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Kids & Money: Deciding When to Stop Paying Allowance

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allowanceOne of the ways that many parents teach their children money management skills is by paying an allowance. An allowance, whether a true allowance or payment for chores, provides your children with their own money to manage. The idea is to provide children with a way to develop good money habits from a young age.

At some point, though, it is no longer necessary for you to pay children an allowance. You have probably increased the amount of allowance you pay as your child grows. However, as your child begins to make his or her own money, you can start paying less — or even stop paying allowance altogether.

Does Your Child Still Need Money from You?

Your first determination to make is whether or not your child still needs money from you. When your child is younger, and his or her options for earning money are limited, money from you is important. However, older children begin getting jobs, and earning their own money. At that point, you can revisit your allowance policy.

An after school job can be a great way for teens to earn money. In many cases, your teen can earn more with such a job than he or she receives from you. Review your child’s income. Assess what expenses you expect him or her to pay. You can start encouraging your child to cover more of his or her expenses when he or she makes more money.

In some cases, your teen’s after school job may not provide enough money to completely cover what he or she is expected to pay. In those circumstances, you can continue providing an allowance, but explain that you will reduce the amount you pay, since your teen can supplement some of the money on his or her own.

Paying Allowance in College

My parents stopped paying me an allowance when I went to college. They stepped down what they gave me as I earned more from my job as a cashier at a craft store, and from teaching piano, and when I moved out, I was expected to be more responsible for my weekly expenses (I got a part-time job in the university cafeteria). However, in a way, my parents still gave me an allowance of sorts. While they didn’t give me a weekly amount, they did pay for my housing while I was at school. This eased matters for me, and I covered all my other expenses.

Other parents, though, still consider college as a “job,” and provide an allowance to help students cover their expenses. What you do depends on your priorities and preferences, and what you have agreed on with your student.

Bottom Line

At some point, though, you do need to stop paying an allowance. Whether you do this when you teen gets his or her first after school job, or whether you wait until after your child graduates form college, is up to you. If you want your child to become financially independent, at some point you have to stop giving them money, even if they “earn” it through chores.

(Photo: all in green)

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5 Responses to “Kids & Money: Deciding When to Stop Paying Allowance”

  1. Ideally, an allowance should just be a temporary way to teach kids about money. An even better way is to pay them for individual jobs well done – this is more like the real world. At the very least, come up with a plan for earning the allowance. Not just something vague, but something truly worthwhile. Otherwise, the lesson becomes go to mom or dad when you need money, and that’s not a great way to teach your kids about money.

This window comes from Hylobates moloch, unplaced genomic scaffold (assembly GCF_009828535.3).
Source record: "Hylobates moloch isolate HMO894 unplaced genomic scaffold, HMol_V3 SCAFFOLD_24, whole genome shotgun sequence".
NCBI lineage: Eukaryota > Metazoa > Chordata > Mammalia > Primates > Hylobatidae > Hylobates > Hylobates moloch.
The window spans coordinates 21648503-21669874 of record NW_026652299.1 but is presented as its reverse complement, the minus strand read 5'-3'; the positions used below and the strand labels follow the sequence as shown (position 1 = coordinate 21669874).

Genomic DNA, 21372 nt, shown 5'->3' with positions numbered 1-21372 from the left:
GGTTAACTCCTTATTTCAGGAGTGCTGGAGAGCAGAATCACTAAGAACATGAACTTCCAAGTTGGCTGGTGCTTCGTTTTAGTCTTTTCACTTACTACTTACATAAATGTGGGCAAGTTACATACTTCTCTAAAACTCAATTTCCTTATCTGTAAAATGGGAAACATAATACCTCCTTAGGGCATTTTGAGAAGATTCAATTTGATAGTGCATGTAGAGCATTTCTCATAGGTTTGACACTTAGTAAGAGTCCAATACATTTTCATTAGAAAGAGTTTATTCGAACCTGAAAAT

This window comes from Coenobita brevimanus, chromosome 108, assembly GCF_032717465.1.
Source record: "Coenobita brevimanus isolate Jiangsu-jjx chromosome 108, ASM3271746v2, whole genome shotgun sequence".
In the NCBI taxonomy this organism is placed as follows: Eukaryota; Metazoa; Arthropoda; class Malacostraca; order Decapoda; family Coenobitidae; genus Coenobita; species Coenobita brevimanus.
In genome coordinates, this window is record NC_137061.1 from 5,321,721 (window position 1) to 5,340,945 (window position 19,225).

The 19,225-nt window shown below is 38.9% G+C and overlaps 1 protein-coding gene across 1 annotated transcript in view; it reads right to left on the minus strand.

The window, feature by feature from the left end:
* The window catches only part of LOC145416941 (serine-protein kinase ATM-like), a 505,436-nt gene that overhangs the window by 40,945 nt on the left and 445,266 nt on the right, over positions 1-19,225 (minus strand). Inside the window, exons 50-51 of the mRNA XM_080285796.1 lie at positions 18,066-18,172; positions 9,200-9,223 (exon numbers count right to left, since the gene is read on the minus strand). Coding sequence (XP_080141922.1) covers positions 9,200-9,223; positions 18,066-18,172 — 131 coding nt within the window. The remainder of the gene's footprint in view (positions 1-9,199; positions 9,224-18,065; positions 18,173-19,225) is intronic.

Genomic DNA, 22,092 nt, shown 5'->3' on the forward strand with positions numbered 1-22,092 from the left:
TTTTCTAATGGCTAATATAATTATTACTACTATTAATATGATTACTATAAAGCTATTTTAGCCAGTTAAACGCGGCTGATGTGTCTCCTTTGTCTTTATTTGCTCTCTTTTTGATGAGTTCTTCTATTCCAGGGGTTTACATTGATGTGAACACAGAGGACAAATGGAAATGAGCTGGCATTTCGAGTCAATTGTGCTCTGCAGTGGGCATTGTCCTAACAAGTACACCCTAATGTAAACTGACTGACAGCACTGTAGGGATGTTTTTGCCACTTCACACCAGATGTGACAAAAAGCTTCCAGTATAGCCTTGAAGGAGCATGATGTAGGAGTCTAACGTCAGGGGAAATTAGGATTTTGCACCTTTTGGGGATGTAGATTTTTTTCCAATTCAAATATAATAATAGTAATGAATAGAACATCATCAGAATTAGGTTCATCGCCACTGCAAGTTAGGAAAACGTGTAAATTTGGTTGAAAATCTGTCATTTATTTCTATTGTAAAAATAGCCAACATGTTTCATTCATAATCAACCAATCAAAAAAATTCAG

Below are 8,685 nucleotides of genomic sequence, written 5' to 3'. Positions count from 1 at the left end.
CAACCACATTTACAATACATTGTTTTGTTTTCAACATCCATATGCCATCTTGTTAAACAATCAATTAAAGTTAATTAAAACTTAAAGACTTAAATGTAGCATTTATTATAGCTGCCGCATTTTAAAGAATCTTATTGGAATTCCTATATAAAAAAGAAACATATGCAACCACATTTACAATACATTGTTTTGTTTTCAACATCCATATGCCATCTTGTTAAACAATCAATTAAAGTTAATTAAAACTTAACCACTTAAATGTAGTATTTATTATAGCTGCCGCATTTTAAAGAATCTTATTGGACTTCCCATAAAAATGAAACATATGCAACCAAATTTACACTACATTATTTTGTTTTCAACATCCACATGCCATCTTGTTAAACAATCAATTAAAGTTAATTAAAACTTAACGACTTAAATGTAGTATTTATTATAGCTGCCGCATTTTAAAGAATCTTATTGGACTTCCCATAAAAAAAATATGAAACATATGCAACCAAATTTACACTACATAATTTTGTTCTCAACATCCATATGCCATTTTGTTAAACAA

2. Shirley says:

    I personally agree with Kris. You wouldn’t tell your child to go and ask a neighbor for money for something they want to buy, but you might tell them to scour the neighborhood for lawn mowing jobs. The same should apply to money received at home. Money earned means a great deal more and this is where the financial lessons are learned.

  3. Andy says:

    I will provide the essentials for my kids and I expect them to pay for their privileges. Owning a car is not a right, so they will work to pay for their own gas and possibly insurance. Going to movies with friends? They’re going to have to work for that. I will only give an allowance for them to spend on necessities, which they earn through chores. Reducing their allowance when they start working will discourage them from working if it equals to the same amount. Controlling the use of money from allowances and working, I think, will help them understand the value of money.

    • Strebkr says:

      Andy – I kind of agree with you about reducing the allowance when they start earning money. It will discourage earning (think welfare abusers). On the other hand, at some point you have to lower the allowance. Maybe schedule it out so they know when they are 16 they get X and when they turn 17 they get a little less because they can earn hopefully more on their own.

  4. Strebkr says:

    I never got an allowance when I was a kid. Not really sure how I first learned about money honestly. Starting in middle school, I got lunch money, but I ended up packing my lunch most of the time and my parents allowed me to keep the money. That was in 6th – 8th grade. At the same time I started earning money by mowing lawns. I was making $200 a month which was HUGE money for a kid in middle school. I think my parents figured the $10 or $20 bucks a week that would have been my allowance wouldn’t have made a dent so they didnt offer, and I never asked because I thought I had all the money I would ever need.


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